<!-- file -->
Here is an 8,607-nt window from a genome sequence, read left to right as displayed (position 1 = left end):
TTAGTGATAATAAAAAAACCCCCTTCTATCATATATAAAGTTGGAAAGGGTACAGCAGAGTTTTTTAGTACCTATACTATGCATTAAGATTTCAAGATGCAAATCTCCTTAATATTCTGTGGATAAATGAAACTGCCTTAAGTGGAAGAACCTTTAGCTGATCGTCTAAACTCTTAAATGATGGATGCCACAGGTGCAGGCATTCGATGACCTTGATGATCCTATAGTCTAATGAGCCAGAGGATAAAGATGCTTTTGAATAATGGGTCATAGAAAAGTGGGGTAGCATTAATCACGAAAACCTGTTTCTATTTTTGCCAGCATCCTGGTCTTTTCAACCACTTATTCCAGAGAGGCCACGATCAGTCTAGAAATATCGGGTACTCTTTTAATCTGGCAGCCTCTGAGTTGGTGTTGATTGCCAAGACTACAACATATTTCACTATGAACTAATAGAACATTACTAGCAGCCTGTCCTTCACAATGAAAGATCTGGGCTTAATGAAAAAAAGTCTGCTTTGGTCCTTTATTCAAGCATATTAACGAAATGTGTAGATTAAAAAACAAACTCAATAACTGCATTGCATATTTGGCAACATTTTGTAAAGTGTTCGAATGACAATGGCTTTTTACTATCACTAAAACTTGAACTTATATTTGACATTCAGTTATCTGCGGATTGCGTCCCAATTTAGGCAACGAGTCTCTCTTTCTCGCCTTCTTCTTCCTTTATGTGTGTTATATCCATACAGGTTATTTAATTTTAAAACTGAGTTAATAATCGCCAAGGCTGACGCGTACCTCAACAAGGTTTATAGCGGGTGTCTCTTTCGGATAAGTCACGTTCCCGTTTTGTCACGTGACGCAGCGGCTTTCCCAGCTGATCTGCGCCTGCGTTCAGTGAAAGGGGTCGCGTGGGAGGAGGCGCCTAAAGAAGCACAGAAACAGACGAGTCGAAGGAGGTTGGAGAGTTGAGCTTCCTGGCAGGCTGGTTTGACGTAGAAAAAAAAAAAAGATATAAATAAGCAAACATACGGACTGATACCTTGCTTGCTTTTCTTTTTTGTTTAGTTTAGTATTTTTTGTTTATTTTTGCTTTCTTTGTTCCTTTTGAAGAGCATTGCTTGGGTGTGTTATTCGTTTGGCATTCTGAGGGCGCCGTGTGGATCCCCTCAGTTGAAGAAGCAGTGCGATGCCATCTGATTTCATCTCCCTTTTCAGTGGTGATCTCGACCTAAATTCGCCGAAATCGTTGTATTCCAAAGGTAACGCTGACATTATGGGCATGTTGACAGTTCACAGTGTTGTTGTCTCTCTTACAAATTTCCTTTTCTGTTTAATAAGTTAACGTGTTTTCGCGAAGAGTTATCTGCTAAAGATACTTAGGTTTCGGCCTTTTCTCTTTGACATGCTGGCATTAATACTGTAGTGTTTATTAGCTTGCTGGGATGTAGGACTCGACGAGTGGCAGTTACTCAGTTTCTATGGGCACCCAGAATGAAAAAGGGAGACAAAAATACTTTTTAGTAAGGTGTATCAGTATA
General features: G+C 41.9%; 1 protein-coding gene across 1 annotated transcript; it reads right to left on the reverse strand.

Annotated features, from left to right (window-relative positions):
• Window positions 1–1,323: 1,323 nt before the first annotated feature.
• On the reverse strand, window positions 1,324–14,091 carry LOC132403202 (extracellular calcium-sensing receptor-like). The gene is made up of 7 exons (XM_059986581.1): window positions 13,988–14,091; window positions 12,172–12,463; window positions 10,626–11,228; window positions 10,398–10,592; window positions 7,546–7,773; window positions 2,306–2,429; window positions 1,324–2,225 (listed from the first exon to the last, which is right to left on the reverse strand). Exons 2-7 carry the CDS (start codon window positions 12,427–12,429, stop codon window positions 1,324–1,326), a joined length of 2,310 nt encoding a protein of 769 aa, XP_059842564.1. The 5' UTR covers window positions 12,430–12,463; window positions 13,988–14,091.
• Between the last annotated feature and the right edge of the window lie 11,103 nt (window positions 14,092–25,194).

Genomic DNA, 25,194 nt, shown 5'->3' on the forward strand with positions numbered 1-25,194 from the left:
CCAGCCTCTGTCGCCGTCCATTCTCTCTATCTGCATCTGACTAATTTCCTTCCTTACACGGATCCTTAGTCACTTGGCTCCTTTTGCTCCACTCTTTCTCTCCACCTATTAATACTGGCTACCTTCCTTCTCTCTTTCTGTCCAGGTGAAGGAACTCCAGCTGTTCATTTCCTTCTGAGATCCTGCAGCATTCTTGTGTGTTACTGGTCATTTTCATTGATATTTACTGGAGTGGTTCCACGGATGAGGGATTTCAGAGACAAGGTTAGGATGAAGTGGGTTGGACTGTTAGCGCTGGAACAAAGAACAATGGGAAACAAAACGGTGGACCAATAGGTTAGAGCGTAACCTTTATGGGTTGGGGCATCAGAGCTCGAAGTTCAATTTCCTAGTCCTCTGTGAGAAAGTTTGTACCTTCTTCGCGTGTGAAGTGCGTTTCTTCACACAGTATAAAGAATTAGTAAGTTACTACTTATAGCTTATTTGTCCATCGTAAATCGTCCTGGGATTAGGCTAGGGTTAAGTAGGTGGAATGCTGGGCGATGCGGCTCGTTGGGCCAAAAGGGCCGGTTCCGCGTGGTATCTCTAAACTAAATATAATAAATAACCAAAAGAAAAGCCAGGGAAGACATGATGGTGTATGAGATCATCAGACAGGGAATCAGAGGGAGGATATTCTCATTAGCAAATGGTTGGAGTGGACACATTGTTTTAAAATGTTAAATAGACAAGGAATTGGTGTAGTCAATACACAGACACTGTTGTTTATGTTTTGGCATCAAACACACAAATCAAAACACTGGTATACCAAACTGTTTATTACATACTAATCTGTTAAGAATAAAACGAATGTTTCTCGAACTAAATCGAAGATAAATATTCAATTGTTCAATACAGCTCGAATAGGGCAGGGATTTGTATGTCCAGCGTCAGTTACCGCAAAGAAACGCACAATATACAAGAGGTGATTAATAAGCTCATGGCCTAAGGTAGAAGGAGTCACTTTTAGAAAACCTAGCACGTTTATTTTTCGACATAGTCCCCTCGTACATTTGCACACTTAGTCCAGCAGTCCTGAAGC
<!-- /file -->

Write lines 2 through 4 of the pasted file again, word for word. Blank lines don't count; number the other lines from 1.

TTAGTGATAATAAAAAAACCCCCTTCTATCATATATAAAGTTGGAAAGGGTACAGCAGAGTTTTTTAGTACCTATACTATGCATTAAGATTTCAAGATGCAAATCTCCTTAATATTCTGTGGATAAATGAAACTGCCTTAAGTGGAAGAACCTTTAGCTGATCGTCTAAACTCTTAAATGATGGATGCCACAGGTGCAGGCATTCGATGACCTTGATGATCCTATAGTCTAATGAGCCAGAGGATAAAGATGCTTTTGAATAATGGGTCATAGAAAAGTGGGGTAGCATTAATCACGAAAACCTGTTTCTATTTTTGCCAGCATCCTGGTCTTTTCAACCACTTATTCCAGAGAGGCCACGATCAGTCTAGAAATATCGGGTACTCTTTTAATCTGGCAGCCTCTGAGTTGGTGTTGATTGCCAAGACTACAACATATTTCACTATGAACTAATAGAACATTACTAGCAGCCTGTCCTTCACAATGAAAGATCTGGGCTTAATGAAAAAAAGTCTGCTTTGGTCCTTTATTCAAGCATATTAACGAAATGTGTAGATTAAAAAACAAACTCAATAACTGCATTGCATATTTGGCAACATTTTGTAAAGTGTTCGAATGACAATGGCTTTTTACTATCACTAAAACTTGAACTTATATTTGACATTCAGTTATCTGCGGATTGCGTCCCAATTTAGGCAACGAGTCTCTCTTTCTCGCCTTCTTCTTCCTTTATGTGTGTTATATCCATACAGGTTATTTAATTTTAAAACTGAGTTAATAATCGCCAAGGCTGACGCGTACCTCAACAAGGTTTATAGCGGGTGTCTCTTTCGGATAAGTCACGTTCCCGTTTTGTCACGTGACGCAGCGGCTTTCCCAGCTGATCTGCGCCTGCGTTCAGTGAAAGGGGTCGCGTGGGAGGAGGCGCCTAAAGAAGCACAGAAACAGACGAGTCGAAGGAGGTTGGAGAGTTGAGCTTCCTGGCAGGCTGGTTTGACGTAGAAAAAAAAAAAAGATATAAATAAGCAAACATACGGACTGATACCTTGCTTGCTTTTCTTTTTTGTTTAGTTTAGTATTTTTTGTTTATTTTTGCTTTCTTTGTTCCTTTTGAAGAGCATTGCTTGGGTGTGTTATTCGTTTGGCATTCTGAGGGCGCCGTGTGGATCCCCTCAGTTGAAGAAGCAGTGCGATGCCATCTGATTTCATCTCCCTTTTCAGTGGTGATCTCGACCTAAATTCGCCGAAATCGTTGTATTCCAAAGGTAACGCTGACATTATGGGCATGTTGACAGTTCACAGTGTTGTTGTCTCTCTTACAAATTTCCTTTTCTGTTTAATAAGTTAACGTGTTTTCGCGAAGAGTTATCTGCTAAAGATACTTAGGTTTCGGCCTTTTCTCTTTGACATGCTGGCATTAATACTGTAGTGTTTATTAGCTTGCTGGGATGTAGGACTCGACGAGTGGCAGTTACTCAGTTTCTATGGGCACCCAGAATGAAAAAGGGAGACAAAAATACTTTTTAGTAAGGTGTATCAGTATA
General features: G+C 41.9%; 1 protein-coding gene across 1 annotated transcript; it reads right to left on the reverse strand.

Annotated features, from left to right (window-relative positions):